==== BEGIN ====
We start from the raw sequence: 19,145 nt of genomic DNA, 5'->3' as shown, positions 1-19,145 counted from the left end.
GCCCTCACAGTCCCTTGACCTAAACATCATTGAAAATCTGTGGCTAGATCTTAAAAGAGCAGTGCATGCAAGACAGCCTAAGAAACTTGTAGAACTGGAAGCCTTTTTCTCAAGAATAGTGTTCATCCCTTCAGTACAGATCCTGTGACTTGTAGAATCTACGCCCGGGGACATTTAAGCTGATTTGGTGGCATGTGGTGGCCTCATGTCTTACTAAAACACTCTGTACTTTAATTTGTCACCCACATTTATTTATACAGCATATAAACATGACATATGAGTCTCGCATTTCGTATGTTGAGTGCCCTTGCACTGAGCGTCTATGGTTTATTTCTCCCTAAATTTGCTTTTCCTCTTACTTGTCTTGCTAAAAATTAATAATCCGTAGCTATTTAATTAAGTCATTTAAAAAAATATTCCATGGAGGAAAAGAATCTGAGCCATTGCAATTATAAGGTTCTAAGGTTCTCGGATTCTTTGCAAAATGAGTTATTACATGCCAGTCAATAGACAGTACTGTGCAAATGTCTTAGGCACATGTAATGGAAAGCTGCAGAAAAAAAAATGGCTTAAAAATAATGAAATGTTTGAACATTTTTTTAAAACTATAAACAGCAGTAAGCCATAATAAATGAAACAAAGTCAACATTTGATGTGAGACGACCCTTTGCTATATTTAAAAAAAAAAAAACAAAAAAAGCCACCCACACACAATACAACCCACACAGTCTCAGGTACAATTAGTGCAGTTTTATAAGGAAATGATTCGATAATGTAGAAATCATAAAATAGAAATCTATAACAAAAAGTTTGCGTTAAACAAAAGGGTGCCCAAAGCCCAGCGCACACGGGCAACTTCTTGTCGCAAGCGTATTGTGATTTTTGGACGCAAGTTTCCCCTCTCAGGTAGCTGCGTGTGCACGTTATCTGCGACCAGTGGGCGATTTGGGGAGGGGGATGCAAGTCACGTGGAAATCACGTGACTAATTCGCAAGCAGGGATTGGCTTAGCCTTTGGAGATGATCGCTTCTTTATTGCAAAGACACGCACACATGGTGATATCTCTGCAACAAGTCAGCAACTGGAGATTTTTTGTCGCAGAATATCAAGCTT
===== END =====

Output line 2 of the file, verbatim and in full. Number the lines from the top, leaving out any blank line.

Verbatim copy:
GCCCTCACAGTCCCTTGACCTAAACATCATTGAAAATCTGTGGCTAGATCTTAAAAGAGCAGTGCATGCAAGACAGCCTAAGAAACTTGTAGAACTGGAAGCCTTTTTCTCAAGAATAGTGTTCATCCCTTCAGTACAGATCCTGTGACTTGTAGAATCTACGCCCGGGGACATTTAAGCTGATTTGGTGGCATGTGGTGGCCTCATGTCTTACTAAAACACTCTGTACTTTAATTTGTCACCCACATTTATTTATACAGCATATAAACATGACATATGAGTCTCGCATTTCGTATGTTGAGTGCCCTTGCACTGAGCGTCTATGGTTTATTTCTCCCTAAATTTGCTTTTCCTCTTACTTGTCTTGCTAAAAATTAATAATCCGTAGCTATTTAATTAAGTCATTTAAAAAAATATTCCATGGAGGAAAAGAATCTGAGCCATTGCAATTATAAGGTTCTAAGGTTCTCGGATTCTTTGCAAAATGAGTTATTACATGCCAGTCAATAGACAGTACTGTGCAAATGTCTTAGGCACATGTAATGGAAAGCTGCAGAAAAAAAAATGGCTTAAAAATAATGAAATGTTTGAACATTTTTTTAAAACTATAAACAGCAGTAAGCCATAATAAATGAAACAAAGTCAACATTTGATGTGAGACGACCCTTTGCTATATTTAAAAAAAAAAAAACAAAAAAAGCCACCCACACACAATACAACCCACACAGTCTCAGGTACAATTAGTGCAGTTTTATAAGGAAATGATTCGATAATGTAGAAATCATAAAATAGAAATCTATAACAAAAAGTTTGCGTTAAACAAAAGGGTGCCCAAAGCCCAGCGCACACGGGCAACTTCTTGTCGCAAGCGTATTGTGATTTTTGGACGCAAGTTTCCCCTCTCAGGTAGCTGCGTGTGCACGTTATCTGCGACCAGTGGGCGATTTGGGGAGGGGGATGCAAGTCACGTGGAAATCACGTGACTAATTCGCAAGCAGGGATTGGCTTAGCCTTTGGAGATGATCGCTTCTTTATTGCAAAGACACGCACACATGGTGATATCTCTGCAACAAGTCAGCAACTGGAGATTTTTTGTCGCAGAATATCAAGCTT